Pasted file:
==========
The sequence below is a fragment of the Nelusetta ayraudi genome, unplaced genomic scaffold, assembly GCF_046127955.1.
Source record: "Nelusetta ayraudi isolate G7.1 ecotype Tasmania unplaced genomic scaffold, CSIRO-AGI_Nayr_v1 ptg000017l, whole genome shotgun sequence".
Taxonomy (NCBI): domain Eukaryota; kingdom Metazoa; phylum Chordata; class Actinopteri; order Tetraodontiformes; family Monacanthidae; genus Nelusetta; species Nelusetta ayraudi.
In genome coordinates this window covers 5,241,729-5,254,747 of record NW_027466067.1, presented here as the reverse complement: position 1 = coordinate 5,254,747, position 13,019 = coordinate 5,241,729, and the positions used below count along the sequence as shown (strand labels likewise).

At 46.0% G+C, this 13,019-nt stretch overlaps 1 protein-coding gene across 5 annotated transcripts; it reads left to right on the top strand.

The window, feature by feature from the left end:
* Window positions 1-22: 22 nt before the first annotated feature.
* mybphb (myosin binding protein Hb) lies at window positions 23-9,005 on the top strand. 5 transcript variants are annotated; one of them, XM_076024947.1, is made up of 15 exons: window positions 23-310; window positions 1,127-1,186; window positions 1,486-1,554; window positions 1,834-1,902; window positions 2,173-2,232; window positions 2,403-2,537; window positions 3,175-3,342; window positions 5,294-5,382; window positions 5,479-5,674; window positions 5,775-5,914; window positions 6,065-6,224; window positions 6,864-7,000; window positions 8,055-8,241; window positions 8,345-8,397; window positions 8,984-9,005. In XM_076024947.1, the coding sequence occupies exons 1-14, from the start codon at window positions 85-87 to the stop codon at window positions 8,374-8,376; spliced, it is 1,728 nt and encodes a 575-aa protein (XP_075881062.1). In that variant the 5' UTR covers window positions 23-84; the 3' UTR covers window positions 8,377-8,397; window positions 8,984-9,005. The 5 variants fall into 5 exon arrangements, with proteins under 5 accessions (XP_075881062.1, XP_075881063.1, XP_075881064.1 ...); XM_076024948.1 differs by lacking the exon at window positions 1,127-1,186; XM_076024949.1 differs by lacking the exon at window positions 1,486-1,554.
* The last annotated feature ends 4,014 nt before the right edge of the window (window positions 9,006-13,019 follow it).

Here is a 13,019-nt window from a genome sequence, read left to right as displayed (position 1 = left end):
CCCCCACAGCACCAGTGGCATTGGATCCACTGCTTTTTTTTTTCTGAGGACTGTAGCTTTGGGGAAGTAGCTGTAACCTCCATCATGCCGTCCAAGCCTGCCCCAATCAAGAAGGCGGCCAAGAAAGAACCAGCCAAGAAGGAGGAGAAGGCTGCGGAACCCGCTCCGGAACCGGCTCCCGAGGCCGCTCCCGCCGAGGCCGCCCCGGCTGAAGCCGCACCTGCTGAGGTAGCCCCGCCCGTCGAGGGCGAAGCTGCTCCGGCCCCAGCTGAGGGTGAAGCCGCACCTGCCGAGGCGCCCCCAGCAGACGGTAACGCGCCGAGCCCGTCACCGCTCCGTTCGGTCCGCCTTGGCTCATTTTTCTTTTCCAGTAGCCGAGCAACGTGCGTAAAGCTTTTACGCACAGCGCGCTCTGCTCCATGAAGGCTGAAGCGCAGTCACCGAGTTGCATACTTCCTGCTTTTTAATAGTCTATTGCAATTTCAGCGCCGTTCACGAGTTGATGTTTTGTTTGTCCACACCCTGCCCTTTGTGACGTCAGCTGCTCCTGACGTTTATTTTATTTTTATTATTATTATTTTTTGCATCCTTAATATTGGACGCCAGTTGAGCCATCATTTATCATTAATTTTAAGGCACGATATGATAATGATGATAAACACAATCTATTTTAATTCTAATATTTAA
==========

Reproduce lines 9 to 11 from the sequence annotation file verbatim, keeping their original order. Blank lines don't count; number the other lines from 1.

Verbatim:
* The last annotated feature ends 4,014 nt before the right edge of the window (window positions 9,006-13,019 follow it).

Here is a 13,019-nt window from a genome sequence, read left to right as displayed (position 1 = left end):
CCCCCACAGCACCAGTGGCATTGGATCCACTGCTTTTTTTTTTCTGAGGACTGTAGCTTTGGGGAAGTAGCTGTAACCTCCATCATGCCGTCCAAGCCTGCCCCAATCAAGAAGGCGGCCAAGAAAGAACCAGCCAAGAAGGAGGAGAAGGCTGCGGAACCCGCTCCGGAACCGGCTCCCGAGGCCGCTCCCGCCGAGGCCGCCCCGGCTGAAGCCGCACCTGCTGAGGTAGCCCCGCCCGTCGAGGGCGAAGCTGCTCCGGCCCCAGCTGAGGGTGAAGCCGCACCTGCCGAGGCGCCCCCAGCAGACGGTAACGCGCCGAGCCCGTCACCGCTCCGTTCGGTCCGCCTTGGCTCATTTTTCTTTTCCAGTAGCCGAGCAACGTGCGTAAAGCTTTTACGCACAGCGCGCTCTGCTCCATGAAGGCTGAAGCGCAGTCACCGAGTTGCATACTTCCTGCTTTTTAATAGTCTATTGCAATTTCAGCGCCGTTCACGAGTTGATGTTTTGTTTGTCCACACCCTGCCCTTTGTGACGTCAGCTGCTCCTGACGTTTATTTTATTTTTATTATTATTATTTTTTGCATCCTTAATATTGGACGCCAGTTGAGCCATCATTTATCATTAATTTTAAGGCACGATATGATAATGATGATAAACACAATCTATTTTAATTCTAATATTTAA